Distracted driving comes in all forms. Distracted driving is defined by the National Highway Traffic Safety Administration as “any activity that diverts attention from driving, including talking or texting on your phone, eating and drinking, talking to people in your vehicle, fiddling with the stereo, entertainment or navigation system — anything that takes your attention away from the task of safe driving.” While it is only second nature to do some of these things, distracted driving is incredibly dangerous and puts everyone on the road at risk, including you and your passengers. Roughly 3,000 people die every year in accidents caused by distracted driving, accounting for almost 10% of fatal motor vehicle accidents in the United States. 


Talking and texting is the most common reason for distracted driving. The NHTSA estimates that cell phones are involved in 26% of all car crashes. Stowing your phone away to avoid the temptation will help ensure that you are focused while driving.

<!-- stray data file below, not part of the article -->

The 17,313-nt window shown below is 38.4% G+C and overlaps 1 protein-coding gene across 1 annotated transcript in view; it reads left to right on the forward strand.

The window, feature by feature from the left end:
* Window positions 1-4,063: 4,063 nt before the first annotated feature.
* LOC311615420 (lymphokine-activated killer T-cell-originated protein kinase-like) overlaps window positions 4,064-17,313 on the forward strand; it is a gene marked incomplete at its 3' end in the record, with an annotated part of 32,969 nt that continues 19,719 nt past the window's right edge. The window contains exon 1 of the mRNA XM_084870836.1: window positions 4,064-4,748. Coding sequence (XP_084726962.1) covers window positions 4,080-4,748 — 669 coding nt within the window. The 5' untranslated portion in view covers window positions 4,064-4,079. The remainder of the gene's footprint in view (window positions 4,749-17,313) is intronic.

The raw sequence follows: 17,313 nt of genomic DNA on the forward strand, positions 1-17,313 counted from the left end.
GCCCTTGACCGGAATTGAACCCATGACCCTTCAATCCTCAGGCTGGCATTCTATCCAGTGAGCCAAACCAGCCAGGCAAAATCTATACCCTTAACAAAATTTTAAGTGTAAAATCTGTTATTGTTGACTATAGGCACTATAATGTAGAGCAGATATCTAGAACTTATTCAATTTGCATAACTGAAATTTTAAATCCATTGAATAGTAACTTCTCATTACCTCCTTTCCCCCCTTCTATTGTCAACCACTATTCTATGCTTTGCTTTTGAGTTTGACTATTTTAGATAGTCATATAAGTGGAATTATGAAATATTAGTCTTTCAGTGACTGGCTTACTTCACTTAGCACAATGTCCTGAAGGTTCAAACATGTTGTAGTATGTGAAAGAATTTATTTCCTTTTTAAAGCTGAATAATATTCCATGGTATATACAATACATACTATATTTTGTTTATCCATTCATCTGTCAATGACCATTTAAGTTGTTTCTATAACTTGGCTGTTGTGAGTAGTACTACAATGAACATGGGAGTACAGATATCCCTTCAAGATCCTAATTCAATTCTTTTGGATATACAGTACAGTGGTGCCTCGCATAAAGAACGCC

#3. Not obeying the right of way laws.


Right of way laws are in place to ensure that people will safely and efficiently get through an intersection. For the most part these laws are uncomplicated and rely on common sense. Yet we have all ended up at an intersection where the laws were not followed. This results in confusion, slowed traffic, and possibly even an accident. But it’s important to note that even if you have the right of way, you should still drive defensively and cautiously. A right of way does not make you immune to accidents and we should all work together on the road to stay safe.